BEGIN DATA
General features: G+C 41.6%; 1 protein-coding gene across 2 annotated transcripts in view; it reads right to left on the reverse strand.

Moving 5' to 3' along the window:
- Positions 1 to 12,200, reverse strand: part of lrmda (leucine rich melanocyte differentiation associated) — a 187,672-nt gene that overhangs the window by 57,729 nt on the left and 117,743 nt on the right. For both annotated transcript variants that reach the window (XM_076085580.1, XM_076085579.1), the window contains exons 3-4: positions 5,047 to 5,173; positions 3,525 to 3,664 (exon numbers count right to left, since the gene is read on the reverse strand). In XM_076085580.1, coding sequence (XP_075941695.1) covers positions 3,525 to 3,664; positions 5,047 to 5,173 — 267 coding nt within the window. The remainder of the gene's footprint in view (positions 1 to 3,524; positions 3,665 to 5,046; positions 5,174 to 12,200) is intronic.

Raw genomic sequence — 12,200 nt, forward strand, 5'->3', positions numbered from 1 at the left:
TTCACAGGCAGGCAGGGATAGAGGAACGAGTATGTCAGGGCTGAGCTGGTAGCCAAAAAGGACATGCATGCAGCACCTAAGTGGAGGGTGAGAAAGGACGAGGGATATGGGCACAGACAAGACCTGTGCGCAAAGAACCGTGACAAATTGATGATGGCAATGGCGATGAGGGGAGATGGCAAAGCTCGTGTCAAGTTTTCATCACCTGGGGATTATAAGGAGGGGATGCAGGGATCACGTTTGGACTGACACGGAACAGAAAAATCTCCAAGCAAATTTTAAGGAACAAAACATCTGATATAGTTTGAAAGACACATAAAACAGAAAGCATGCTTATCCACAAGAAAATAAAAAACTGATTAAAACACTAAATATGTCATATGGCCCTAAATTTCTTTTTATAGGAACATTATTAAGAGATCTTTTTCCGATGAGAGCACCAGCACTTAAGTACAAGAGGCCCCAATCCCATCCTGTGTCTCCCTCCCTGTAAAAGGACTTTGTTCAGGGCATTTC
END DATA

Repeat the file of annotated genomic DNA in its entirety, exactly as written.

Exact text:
General features: G+C 41.6%; 1 protein-coding gene across 2 annotated transcripts in view; it reads right to left on the reverse strand.

Moving 5' to 3' along the window:
- Positions 1 to 12,200, reverse strand: part of lrmda (leucine rich melanocyte differentiation associated) — a 187,672-nt gene that overhangs the window by 57,729 nt on the left and 117,743 nt on the right. For both annotated transcript variants that reach the window (XM_076085580.1, XM_076085579.1), the window contains exons 3-4: positions 5,047 to 5,173; positions 3,525 to 3,664 (exon numbers count right to left, since the gene is read on the reverse strand). In XM_076085580.1, coding sequence (XP_075941695.1) covers positions 3,525 to 3,664; positions 5,047 to 5,173 — 267 coding nt within the window. The remainder of the gene's footprint in view (positions 1 to 3,524; positions 3,665 to 5,046; positions 5,174 to 12,200) is intronic.

Raw genomic sequence — 12,200 nt, forward strand, 5'->3', positions numbered from 1 at the left:
TTCACAGGCAGGCAGGGATAGAGGAACGAGTATGTCAGGGCTGAGCTGGTAGCCAAAAAGGACATGCATGCAGCACCTAAGTGGAGGGTGAGAAAGGACGAGGGATATGGGCACAGACAAGACCTGTGCGCAAAGAACCGTGACAAATTGATGATGGCAATGGCGATGAGGGGAGATGGCAAAGCTCGTGTCAAGTTTTCATCACCTGGGGATTATAAGGAGGGGATGCAGGGATCACGTTTGGACTGACACGGAACAGAAAAATCTCCAAGCAAATTTTAAGGAACAAAACATCTGATATAGTTTGAAAGACACATAAAACAGAAAGCATGCTTATCCACAAGAAAATAAAAAACTGATTAAAACACTAAATATGTCATATGGCCCTAAATTTCTTTTTATAGGAACATTATTAAGAGATCTTTTTCCGATGAGAGCACCAGCACTTAAGTACAAGAGGCCCCAATCCCATCCTGTGTCTCCCTCCCTGTAAAAGGACTTTGTTCAGGGCATTTC